BEIJING (AP) — Chinese state media say minority Muslim Uighurs deported from Thailand to China remain in detention while authorities investigate whether some planned to join the Islamic State or other groups in the Middle East.
The reports Wednesday also said some of the 109 Uighurs (WEE'-gurz) fought with Thai and Chinese police as they were being put on a flight back to China last month out of fear they would be executed.
The July 9 repatriations were heavily criticized by the U.N. refugee agency, the United States and others. In Turkey, protesters ransacked the Thai Consulate in Istanbul.
The Global Times newspaper said many had planned to travel from Thailand to Turkey and may have ended up fighting in neighboring Iraq or Syria. Police said they suspect 13 had terrorist links. The reports did not say why the others remained detained almost a month after being sent back to China.
Uighurs share strong linguistic, cultural and religious ties with Turks and are native to China's far western Xinjiang region. The group has complained of harsh cultural and religious suppression as well as economic marginalization under Chinese rule.
The Global Times, published by the ruling Communist Party's flagship People's Daily, based its report on what it said were interviews with some of the group conducted by the Xinjiang Daily newspaper.
It said some among the group had been encouraged by friends and relatives to take up jihad abroad.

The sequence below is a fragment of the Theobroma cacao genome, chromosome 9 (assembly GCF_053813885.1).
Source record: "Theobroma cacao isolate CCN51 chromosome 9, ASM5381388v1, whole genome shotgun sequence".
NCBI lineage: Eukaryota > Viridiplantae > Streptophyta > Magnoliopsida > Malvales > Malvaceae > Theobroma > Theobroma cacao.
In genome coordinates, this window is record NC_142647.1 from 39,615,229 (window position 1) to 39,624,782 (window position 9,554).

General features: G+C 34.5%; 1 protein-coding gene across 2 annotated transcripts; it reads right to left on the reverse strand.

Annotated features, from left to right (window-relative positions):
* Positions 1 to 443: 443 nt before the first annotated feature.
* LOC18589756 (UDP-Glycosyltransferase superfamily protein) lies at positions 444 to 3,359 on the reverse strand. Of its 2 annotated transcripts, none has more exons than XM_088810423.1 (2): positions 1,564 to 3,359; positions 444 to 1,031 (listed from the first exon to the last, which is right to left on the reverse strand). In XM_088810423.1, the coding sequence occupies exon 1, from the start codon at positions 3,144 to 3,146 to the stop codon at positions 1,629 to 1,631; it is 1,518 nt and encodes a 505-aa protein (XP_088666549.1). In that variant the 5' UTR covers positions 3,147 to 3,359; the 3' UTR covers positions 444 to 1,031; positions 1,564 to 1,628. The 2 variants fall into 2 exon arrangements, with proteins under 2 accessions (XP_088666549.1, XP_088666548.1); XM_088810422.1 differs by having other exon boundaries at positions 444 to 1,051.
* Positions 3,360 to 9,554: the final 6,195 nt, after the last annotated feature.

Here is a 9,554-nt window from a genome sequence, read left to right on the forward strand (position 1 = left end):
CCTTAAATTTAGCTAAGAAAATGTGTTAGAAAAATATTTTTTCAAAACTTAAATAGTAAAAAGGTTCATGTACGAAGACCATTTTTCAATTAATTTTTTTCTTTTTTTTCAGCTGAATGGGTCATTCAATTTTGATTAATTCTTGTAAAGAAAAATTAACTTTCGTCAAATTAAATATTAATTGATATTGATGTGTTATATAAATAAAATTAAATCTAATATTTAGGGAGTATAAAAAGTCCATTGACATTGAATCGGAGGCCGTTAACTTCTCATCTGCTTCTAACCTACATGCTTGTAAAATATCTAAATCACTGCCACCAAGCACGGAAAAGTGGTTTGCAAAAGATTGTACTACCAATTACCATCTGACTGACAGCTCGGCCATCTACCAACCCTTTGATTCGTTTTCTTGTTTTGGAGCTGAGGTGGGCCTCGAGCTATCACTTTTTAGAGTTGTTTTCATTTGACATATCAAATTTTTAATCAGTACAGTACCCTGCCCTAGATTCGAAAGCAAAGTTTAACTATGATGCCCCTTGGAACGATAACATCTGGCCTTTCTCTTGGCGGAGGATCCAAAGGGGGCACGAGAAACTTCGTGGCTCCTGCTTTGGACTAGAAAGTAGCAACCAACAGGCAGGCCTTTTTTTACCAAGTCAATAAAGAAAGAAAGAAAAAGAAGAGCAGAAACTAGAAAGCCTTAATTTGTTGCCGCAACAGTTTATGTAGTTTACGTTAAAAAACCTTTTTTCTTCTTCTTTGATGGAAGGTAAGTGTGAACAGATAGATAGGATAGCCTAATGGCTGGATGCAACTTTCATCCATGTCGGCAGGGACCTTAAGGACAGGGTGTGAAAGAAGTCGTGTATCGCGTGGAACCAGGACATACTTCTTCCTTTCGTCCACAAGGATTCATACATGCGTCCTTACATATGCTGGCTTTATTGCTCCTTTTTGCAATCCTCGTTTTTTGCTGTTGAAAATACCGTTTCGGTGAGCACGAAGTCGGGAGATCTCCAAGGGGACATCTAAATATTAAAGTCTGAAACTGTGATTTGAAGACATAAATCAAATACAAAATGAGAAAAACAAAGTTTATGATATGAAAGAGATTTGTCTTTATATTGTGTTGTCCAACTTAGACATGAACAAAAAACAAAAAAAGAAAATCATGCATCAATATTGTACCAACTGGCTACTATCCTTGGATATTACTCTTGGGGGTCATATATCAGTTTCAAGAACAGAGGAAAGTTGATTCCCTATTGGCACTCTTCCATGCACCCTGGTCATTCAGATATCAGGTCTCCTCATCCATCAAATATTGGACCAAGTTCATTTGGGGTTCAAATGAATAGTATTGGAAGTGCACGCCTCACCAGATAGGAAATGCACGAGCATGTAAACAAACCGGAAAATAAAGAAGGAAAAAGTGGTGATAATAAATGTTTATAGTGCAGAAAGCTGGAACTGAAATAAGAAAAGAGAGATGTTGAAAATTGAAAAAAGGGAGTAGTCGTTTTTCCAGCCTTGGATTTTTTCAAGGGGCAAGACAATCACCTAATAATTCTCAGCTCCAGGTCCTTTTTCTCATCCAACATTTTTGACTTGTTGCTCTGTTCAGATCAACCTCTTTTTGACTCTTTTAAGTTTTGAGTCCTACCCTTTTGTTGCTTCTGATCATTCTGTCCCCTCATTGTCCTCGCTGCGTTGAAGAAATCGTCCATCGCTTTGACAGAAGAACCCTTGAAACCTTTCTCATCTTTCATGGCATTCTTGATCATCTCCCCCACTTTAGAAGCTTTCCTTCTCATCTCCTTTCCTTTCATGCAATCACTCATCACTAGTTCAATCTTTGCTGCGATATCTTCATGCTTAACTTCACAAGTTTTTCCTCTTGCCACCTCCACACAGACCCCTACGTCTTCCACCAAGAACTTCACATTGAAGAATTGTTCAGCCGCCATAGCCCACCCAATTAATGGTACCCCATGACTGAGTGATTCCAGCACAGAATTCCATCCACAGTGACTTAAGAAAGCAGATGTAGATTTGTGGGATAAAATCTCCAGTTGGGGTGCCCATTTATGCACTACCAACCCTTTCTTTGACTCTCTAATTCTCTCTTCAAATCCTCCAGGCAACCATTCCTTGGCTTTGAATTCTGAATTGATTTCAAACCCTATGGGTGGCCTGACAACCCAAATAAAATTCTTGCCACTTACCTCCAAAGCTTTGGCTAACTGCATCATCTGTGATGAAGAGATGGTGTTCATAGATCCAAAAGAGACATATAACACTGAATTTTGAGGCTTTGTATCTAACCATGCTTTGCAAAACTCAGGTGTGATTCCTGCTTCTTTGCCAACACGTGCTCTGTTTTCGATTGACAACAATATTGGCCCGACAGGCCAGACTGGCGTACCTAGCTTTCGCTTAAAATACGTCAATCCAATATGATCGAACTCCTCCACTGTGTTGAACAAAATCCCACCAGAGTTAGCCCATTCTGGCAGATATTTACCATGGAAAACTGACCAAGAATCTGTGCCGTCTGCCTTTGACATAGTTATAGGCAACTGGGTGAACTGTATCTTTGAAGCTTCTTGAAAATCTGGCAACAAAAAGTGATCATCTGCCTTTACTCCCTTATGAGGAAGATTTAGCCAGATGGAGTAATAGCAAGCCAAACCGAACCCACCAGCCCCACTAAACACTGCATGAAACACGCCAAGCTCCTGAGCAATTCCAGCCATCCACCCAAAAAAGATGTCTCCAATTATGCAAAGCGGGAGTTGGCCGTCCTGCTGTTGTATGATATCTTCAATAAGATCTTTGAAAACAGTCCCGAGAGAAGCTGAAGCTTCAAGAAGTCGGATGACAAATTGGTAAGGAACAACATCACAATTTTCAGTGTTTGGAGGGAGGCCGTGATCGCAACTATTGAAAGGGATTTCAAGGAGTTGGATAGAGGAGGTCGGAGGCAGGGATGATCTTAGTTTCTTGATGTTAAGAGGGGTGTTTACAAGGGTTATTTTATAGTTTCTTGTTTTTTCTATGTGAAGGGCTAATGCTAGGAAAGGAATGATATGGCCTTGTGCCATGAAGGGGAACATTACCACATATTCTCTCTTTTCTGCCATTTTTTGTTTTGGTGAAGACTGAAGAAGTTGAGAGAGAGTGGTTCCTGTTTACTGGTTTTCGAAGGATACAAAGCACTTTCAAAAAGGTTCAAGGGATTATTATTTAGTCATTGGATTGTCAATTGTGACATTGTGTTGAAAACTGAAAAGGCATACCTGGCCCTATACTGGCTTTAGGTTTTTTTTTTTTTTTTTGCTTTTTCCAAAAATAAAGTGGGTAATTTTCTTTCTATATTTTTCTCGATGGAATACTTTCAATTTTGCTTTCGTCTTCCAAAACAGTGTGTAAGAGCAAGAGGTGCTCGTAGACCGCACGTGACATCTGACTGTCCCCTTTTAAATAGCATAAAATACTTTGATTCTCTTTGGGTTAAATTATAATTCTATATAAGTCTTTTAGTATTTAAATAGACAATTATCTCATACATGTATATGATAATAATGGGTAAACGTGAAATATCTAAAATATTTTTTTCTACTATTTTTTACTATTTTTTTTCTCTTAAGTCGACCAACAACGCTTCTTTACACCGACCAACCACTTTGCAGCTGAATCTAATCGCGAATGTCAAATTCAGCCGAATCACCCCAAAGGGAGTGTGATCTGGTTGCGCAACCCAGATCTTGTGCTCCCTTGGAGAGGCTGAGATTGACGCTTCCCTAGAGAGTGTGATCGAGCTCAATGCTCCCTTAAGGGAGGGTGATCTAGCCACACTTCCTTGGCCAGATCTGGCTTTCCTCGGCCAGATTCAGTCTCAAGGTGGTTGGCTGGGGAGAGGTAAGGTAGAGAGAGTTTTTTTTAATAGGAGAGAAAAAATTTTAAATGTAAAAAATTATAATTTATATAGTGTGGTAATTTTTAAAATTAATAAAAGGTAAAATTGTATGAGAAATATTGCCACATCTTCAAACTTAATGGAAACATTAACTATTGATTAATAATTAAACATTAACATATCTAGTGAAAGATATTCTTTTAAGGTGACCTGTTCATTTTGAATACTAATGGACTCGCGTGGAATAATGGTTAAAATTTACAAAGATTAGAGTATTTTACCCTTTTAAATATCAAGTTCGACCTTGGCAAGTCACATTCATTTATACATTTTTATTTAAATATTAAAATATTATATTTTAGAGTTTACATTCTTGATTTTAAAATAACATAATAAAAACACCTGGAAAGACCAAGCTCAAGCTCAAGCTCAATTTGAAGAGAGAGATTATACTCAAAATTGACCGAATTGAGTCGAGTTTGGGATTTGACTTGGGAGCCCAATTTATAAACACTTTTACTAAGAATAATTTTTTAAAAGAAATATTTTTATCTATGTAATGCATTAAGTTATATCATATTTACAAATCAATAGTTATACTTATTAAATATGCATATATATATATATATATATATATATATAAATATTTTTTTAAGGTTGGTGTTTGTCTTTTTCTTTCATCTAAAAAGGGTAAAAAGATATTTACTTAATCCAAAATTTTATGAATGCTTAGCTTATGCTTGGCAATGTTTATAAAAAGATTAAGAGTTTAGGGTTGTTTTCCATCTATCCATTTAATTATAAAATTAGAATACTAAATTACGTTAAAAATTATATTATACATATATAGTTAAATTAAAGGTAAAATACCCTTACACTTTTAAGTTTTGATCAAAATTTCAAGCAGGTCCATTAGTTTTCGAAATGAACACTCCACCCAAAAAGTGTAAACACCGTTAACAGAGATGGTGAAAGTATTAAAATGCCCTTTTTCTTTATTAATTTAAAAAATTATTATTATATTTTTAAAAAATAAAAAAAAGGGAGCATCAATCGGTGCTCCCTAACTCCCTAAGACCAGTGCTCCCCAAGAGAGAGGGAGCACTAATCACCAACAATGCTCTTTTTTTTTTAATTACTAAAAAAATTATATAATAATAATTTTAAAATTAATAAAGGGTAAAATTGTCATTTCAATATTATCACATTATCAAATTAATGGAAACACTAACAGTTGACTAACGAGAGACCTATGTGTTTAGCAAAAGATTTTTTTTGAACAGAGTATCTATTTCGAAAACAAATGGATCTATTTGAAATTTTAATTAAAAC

"I was told that if I don't join jihad I will go to hell, while a martyr of jihad will go to heaven," it quoted one of the Uighurs, identified only as Abbas, as saying. "And I wanted to go to heaven."
It said they sold property and paid thousands of dollars to smugglers to leave China for Southeast Asian nations where they would tell authorities they were Turkish. Turkish diplomats would then issue them passports, allowing them to travel on to Turkey.
Thai officials have been permitted to visit members of the group in Xinjiang and told reporters they found conditions in their detention center to be good.
Wednesday's report said medical checks and counseling have been provided to "soften their anxiety."
Thai officials said the Uighurs had been in Thailand for over a year, along with others who had fled China and claimed to be Turkish. Thai authorities sought to verify their nationalities before relocating them, and a separate group of 172 was sent to Turkey in late June.
China wanted the Uighurs back for having left the country illegally. Beijing has accused Uighur separatists of terrorism in Xinjiang, where ethnic violence has left hundreds of people dead over the past two years.
The Chinese government and jihadi monitoring groups say some Uighurs have traveled to Iraq and Syria where they are fighting alongside Islamic State or al-Qaida affiliates.